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Faust - C’est Com...Com...Complique

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Artist: Faust

Album: C’est Com...Com...Complique

Label: Bureau B

Review date: Mar. 3, 2009

Last we heard from Krautrock forefathers Faust, the band – now down to just two original members – collaborated with Steven Stapleton’s Nurse with Wound on the album disconnected, released in accordance with an avant-garde music festival in 2007 on bassist Jean-Herve Peron’s Art-Errorist label. Peron contributed on bass, Werner “Zappi” Diermaier led the way on drums and Amaury Cambuzat, of the like-minded 1990s French group Ulan Bator, held down guitar duties.

C’est Com...Com...Complique collects the original material from the disconnected remixes. Recorded in Hamburg during 2006, the disc gets off to a gut-churning start with the appropriately named “Kundalini Tremolos.” A wildly droning palimpsest that references and updates the swirling shimmer of Faust’s legendary 1974 track “Krautrock,” there is even more rhythmic intrigue on this new offering. Each complex layer remains surprisingly clear, each rhythmic and timbral detail complementing the beautifully interwoven strands of translucent melody, often courtesy of Zappi’s percussion. Along similar lines but even heavier is “Bonjour gioacchino,” whose gradual fade-in leads quickly to an all-encompassing hailstorm of guitar, delayed vocals and speaker-shaking rhythms.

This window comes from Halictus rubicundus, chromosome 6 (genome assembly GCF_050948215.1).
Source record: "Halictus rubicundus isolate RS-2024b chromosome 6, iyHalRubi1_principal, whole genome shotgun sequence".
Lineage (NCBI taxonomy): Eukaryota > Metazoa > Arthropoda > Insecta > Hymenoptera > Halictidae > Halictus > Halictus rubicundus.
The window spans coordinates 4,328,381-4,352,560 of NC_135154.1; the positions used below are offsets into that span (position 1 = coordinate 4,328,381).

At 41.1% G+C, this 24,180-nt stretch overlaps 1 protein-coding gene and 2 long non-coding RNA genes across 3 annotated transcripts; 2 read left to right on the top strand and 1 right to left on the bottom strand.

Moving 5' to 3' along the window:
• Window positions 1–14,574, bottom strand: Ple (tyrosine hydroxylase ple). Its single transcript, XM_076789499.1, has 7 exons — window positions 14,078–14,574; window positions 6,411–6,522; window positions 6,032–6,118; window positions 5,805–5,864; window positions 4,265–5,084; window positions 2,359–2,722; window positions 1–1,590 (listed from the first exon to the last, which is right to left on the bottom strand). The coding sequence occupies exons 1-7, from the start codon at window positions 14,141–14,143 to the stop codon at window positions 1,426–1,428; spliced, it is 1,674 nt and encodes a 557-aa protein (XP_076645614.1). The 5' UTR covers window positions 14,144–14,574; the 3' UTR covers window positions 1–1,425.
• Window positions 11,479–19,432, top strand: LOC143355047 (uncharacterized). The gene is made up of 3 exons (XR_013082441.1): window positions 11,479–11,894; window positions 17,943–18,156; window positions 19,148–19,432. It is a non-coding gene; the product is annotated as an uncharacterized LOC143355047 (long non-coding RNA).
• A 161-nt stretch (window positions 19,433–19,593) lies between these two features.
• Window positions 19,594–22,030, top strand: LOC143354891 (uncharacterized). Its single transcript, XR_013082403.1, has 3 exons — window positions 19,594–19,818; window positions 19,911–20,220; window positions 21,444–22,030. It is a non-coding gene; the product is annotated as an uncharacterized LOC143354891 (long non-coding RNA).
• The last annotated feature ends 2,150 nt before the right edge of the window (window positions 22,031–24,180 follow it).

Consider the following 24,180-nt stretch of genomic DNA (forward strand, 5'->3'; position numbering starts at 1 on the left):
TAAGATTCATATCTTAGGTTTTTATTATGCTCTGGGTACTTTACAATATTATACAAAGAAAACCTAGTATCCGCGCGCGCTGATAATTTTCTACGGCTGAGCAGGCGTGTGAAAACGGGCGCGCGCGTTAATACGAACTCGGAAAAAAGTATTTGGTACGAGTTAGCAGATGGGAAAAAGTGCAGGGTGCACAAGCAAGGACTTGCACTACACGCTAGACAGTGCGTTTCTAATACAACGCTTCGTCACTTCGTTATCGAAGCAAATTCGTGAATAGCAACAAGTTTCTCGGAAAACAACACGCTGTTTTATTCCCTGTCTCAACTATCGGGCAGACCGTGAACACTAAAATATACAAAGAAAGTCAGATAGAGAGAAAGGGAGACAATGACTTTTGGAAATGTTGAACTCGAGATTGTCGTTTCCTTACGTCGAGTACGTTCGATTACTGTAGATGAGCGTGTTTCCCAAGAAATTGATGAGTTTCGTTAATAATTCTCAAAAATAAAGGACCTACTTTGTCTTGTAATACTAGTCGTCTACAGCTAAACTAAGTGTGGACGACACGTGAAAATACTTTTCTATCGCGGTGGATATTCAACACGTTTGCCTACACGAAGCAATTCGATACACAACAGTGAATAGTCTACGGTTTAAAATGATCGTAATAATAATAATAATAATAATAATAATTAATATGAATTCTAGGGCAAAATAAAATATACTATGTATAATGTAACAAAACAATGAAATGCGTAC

On the other end of the spectrum, we are treated to the airy nostalgia of “Petits Sons Appetissants,” another apt title given the dainty delicacies delivered throughout its four minutes, from crystalline acoustic guitar to breezy electric piano. The full range of Zappi’s extraordinary approach to his instrument can be heard here, including mallets and chimes. Zappi was always a timbrally inventive drummer, making the most of simple material. On “Lass Mich,” his rhythmic tapping takes on a bold and willfully metronomic quality, as shreds of effect-laden guitar emerge and submerge in gorgeous arcs.

Often, and of the most interest, are the moments when harsh and sweet textures merge, as they do with the fade-in of the spare and haunting “Stimmen,” a piece for voices in Tuvan overtone mode. The spinning coin that opens “Accrocher a tes levres” becomes larger than life as it merges with a gong. Also, in “Lass Mich,” sharp shocks of distorted guitar penetrate the dreamy drone, sympathizing with Peron’s stark but emotionally charged vocal recitation.

This disc has all the ingredients that made Faust the force it once was, plowing headlong through rock establishment and leaving us to reassess the wrecked landscape.

By Marc Medwin

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